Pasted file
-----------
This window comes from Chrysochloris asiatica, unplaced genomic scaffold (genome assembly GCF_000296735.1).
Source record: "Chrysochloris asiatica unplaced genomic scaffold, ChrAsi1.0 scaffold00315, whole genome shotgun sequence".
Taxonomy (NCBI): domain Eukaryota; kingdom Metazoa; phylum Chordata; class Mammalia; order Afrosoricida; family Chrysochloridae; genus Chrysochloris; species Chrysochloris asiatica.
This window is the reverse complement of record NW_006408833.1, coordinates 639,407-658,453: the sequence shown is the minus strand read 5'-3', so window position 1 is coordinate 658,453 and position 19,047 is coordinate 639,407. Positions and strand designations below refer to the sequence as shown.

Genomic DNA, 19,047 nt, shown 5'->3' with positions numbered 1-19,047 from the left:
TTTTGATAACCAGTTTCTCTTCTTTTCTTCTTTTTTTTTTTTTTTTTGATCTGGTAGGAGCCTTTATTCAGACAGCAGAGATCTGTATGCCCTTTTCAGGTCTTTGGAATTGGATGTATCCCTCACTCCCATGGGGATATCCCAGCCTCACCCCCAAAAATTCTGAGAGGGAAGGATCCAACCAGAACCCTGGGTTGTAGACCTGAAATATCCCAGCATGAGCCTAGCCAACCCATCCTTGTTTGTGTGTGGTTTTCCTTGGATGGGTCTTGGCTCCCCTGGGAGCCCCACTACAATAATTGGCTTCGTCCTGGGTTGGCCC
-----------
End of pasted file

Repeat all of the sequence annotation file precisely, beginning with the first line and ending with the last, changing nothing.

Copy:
This window comes from Chrysochloris asiatica, unplaced genomic scaffold (genome assembly GCF_000296735.1).
Source record: "Chrysochloris asiatica unplaced genomic scaffold, ChrAsi1.0 scaffold00315, whole genome shotgun sequence".
Taxonomy (NCBI): domain Eukaryota; kingdom Metazoa; phylum Chordata; class Mammalia; order Afrosoricida; family Chrysochloridae; genus Chrysochloris; species Chrysochloris asiatica.
This window is the reverse complement of record NW_006408833.1, coordinates 639,407-658,453: the sequence shown is the minus strand read 5'-3', so window position 1 is coordinate 658,453 and position 19,047 is coordinate 639,407. Positions and strand designations below refer to the sequence as shown.

Genomic DNA, 19,047 nt, shown 5'->3' with positions numbered 1-19,047 from the left:
TTTTGATAACCAGTTTCTCTTCTTTTCTTCTTTTTTTTTTTTTTTTTGATCTGGTAGGAGCCTTTATTCAGACAGCAGAGATCTGTATGCCCTTTTCAGGTCTTTGGAATTGGATGTATCCCTCACTCCCATGGGGATATCCCAGCCTCACCCCCAAAAATTCTGAGAGGGAAGGATCCAACCAGAACCCTGGGTTGTAGACCTGAAATATCCCAGCATGAGCCTAGCCAACCCATCCTTGTTTGTGTGTGGTTTTCCTTGGATGGGTCTTGGCTCCCCTGGGAGCCCCACTACAATAATTGGCTTCGTCCTGGGTTGGCCC